Wednesday September 4th Dougald Lamont announced our Manitoba Liberal plan to strongly support a National Pharmacare plan. In his announcement speech, Dougald Lamont mentioned a critical issue - that about 10 per cent of people are currently not taking their prescriptions because they can not afford them. When people are unable to take their prescriptions they may get sick and need to be in hospital, so there is a big cost saving in hospital care by ensuring everyone is able to get their prescription. Indeed, I am aware of one individual in this circumstance who became critically ill and ended up in a hospital for months. Dougald Lamont specifically committed to ensuring that the Liberal approach to pharmacare will ensure there everyone will be able to get the prescription they need. The Liberal announcement is below.
Opting In: Manitoba Liberals Pledge to Fight for National Pharmacare Program
Winnipeg – Manitoba Liberal leader Dougald Lamont announced ‘Part One’ of their plan to invest in prevention by announcing that a Liberal Government in Manitoba would fight for a National Pharmacare program and partner with any government that introduces one.
“Brian Pallister has been working in lockstep with federal conservatives to obstruct investments in everything from health to the environment, and there is every reason to believe that Brian Pallister will tow the Conservative party line and undermine national pharmacare as well,” said Lamont. “A Manitoba Liberal government will be a champion and a partner with the Federal Government in making universal drug coverage as part of medicare for all.”
In June, Advisory Council on the Implementation of National Pharmacare released a report outlining the need for a National Pharmacare Program and requirements for provinces to sign on. In July, Conservative leader Andrew Scheer delivered a speech in Saskatchewan opposing pharmacare.
Manitoba Liberals would opt in to national pharmacare by agreeing to the national standards and funding parameters. The program would be funded by a federal government funding transfer — ensuring no new costs to Manitoba’s health care system.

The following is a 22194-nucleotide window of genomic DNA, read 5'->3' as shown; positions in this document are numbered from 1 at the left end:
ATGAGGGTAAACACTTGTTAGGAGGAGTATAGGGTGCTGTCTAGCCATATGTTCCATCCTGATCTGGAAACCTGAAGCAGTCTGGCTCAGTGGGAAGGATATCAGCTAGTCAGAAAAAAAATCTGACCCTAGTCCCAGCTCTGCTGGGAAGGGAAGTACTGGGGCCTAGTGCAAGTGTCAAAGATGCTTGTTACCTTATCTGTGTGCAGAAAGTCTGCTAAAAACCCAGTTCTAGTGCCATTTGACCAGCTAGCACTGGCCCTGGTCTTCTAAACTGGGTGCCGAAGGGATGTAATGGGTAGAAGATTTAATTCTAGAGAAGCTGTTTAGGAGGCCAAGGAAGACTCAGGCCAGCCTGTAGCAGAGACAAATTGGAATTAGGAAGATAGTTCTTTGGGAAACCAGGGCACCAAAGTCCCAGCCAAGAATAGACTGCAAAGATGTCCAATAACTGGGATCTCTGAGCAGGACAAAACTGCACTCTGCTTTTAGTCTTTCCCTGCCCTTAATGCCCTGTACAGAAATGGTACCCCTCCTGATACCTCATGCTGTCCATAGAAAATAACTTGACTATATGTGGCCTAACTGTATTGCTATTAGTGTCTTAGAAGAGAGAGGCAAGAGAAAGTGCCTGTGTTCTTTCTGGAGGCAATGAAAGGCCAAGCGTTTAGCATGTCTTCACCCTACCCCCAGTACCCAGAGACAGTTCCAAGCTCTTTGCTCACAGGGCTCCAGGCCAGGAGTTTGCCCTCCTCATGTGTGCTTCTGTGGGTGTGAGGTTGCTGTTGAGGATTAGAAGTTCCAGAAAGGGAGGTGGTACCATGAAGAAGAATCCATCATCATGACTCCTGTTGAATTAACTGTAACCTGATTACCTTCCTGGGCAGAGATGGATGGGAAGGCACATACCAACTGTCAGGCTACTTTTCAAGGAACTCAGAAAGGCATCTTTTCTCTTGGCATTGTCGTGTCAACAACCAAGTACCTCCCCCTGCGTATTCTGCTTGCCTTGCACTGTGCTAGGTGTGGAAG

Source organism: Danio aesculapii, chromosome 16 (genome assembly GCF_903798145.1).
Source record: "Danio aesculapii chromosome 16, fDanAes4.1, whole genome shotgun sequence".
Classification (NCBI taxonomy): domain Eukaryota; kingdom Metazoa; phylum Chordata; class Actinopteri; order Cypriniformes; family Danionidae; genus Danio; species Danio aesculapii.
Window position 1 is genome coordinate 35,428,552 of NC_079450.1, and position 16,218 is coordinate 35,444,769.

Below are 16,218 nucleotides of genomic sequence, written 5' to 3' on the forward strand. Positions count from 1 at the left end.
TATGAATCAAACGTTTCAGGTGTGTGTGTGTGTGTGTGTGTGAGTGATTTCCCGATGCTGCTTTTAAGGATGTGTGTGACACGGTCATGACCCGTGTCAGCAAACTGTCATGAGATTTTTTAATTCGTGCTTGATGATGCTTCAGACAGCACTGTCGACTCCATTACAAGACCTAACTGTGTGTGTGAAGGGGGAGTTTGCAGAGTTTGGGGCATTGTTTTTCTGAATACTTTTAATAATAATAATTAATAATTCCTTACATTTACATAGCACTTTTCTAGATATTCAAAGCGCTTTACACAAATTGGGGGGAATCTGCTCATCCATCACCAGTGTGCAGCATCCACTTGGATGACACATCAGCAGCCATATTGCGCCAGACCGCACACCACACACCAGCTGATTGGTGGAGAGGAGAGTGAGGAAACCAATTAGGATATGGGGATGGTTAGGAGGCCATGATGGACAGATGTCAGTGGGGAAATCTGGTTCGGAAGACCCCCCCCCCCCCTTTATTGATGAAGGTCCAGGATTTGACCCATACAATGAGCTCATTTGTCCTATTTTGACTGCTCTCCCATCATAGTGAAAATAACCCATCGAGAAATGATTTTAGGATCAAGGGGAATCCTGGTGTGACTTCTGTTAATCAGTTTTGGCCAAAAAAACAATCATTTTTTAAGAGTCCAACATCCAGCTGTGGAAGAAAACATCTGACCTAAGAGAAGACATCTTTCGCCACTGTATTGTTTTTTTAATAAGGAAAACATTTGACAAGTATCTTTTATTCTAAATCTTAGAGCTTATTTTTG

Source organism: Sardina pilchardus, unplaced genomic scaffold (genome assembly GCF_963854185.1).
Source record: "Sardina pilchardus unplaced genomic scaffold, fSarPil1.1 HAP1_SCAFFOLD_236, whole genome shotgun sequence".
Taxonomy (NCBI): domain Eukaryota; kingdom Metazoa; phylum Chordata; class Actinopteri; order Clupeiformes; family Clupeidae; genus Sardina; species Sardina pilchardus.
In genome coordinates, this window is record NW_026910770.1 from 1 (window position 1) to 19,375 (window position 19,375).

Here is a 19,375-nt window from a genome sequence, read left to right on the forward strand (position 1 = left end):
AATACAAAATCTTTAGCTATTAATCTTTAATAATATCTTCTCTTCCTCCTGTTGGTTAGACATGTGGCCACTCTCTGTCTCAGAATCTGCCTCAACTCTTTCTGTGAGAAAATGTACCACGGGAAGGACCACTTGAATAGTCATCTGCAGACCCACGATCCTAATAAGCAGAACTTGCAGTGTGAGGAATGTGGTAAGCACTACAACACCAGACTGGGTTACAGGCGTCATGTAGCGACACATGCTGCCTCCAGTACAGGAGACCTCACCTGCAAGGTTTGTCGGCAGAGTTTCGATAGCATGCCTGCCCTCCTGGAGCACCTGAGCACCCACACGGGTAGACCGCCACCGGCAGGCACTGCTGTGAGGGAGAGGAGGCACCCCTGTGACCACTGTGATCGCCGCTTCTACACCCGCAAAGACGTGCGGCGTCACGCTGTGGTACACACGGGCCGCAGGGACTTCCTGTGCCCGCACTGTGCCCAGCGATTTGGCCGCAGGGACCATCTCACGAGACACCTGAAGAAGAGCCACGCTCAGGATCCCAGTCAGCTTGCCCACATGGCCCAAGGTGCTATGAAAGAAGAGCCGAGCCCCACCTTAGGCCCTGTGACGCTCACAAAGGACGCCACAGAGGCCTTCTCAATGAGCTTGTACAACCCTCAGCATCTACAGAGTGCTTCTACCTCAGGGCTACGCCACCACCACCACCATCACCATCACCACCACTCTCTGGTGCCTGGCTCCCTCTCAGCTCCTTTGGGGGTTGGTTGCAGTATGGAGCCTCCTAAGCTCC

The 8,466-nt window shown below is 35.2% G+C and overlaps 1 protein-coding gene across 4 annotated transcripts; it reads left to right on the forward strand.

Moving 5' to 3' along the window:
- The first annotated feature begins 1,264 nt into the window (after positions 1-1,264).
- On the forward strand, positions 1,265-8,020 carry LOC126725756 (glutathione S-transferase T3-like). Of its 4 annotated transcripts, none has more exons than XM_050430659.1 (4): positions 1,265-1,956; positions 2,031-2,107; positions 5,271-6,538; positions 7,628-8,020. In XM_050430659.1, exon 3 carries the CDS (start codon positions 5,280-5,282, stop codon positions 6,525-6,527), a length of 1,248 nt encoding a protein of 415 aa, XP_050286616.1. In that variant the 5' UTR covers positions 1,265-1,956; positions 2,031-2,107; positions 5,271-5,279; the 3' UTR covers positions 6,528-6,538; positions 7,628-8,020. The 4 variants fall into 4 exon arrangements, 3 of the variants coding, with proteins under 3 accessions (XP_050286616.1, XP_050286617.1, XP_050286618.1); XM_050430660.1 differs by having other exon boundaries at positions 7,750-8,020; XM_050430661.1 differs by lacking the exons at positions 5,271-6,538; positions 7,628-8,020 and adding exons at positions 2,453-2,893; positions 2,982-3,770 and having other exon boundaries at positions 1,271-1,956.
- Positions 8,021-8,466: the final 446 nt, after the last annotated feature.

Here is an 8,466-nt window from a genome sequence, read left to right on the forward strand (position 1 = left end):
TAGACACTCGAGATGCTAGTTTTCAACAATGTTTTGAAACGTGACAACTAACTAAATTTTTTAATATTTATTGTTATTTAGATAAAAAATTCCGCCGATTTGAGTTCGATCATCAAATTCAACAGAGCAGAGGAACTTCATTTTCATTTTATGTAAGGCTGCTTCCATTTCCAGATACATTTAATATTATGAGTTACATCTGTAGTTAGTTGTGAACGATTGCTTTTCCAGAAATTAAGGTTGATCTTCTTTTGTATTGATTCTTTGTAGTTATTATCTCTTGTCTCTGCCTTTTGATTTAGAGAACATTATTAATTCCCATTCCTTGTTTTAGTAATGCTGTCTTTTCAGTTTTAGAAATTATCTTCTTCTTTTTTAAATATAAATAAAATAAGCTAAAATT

National Pharmacare will mean that employees and businesses no longer have to pay for prescription drug coverage. In addition to major savings from bulk purchases of medication for governments, the proposed National Pharmacare Program would save Manitobans over $121-million a year — an average savings of $350 per family per year.
Manitoba Liberals say Pallister has already shown a pattern of obstruction and delays to programs he ideologically opposes, even when they benefit Manitobans. Aside from reversals and lawsuits, Pallister has refused or delayed more than $1.9-billion in federal funding for health, housing, and infrastructure — while cutting or freezing all three.
Pallister has called for a “Grand Bargain” on health care that calls for the federal government to entirely abandoning any role in health care — a policy shared with PPC leader Maxime Bernier.
Liberal MLA Cindy Lamoureux, who is running in Tyndall Park and has been Seniors’ Critic for the Manitoba Liberals, has been a long-time advocate of pharmacare.
“The Federal government needs pressure, but it also needs provincial partners who will join in the fight for pharmacare,” said Lamoureux. “We have been hearing from seniors and families across Manitoba that they are struggling to afford their medication, and a Manitoba Liberal Government will stand by them.”
Details about the National Pharmacare Proposal
One in five households reported a family member who, in the past year, had not taken a prescribed medicine due to its cost.
Of the 3 million people who could not afford their medications, 38 per cent had private insurance coverage and 21 per cent had public coverage but it did not cover enough of their costs.
According the proposal, the full comprehensive national formulary would be in place no later than January 1, 2027.
Drugs on the essential medicines list would carry a copayment of $2, while all other drugs would have $5 copayments. People receiving social assistance, government disability benefits or the federal Guaranteed Income Supplement benefit would all be exempt from copayments. No person or household would pay more than $100 per year.
Since the average Canadian household spends about $450 annually on prescription medicines, the council’s proposed $100 cap on out of pocket spending means Canadian families will save, on average, $350 per year.
The average business owner who provides drug benefits would save over $750 annually per employee. The average worker with workplace drug benefits would save over $100 per year in plan premiums. In addition, employees who pay hundreds or thousands of dollars per year in copayments, coinsurance or deductibles for themselves and their families would never pay more than $100 per household per year. No more coinsurance. No more annual or lifetime limits.
(Excerpts from the Final Report of the Advisory Council on the Implementation of National Pharmacare - 2019)
Pharmacare Savings For Manitoba Families
Savings per Canadian family
Manitoba Census families in private household
Annual savings to Manitobans
(Statistics Canada, Census Profile, 2016)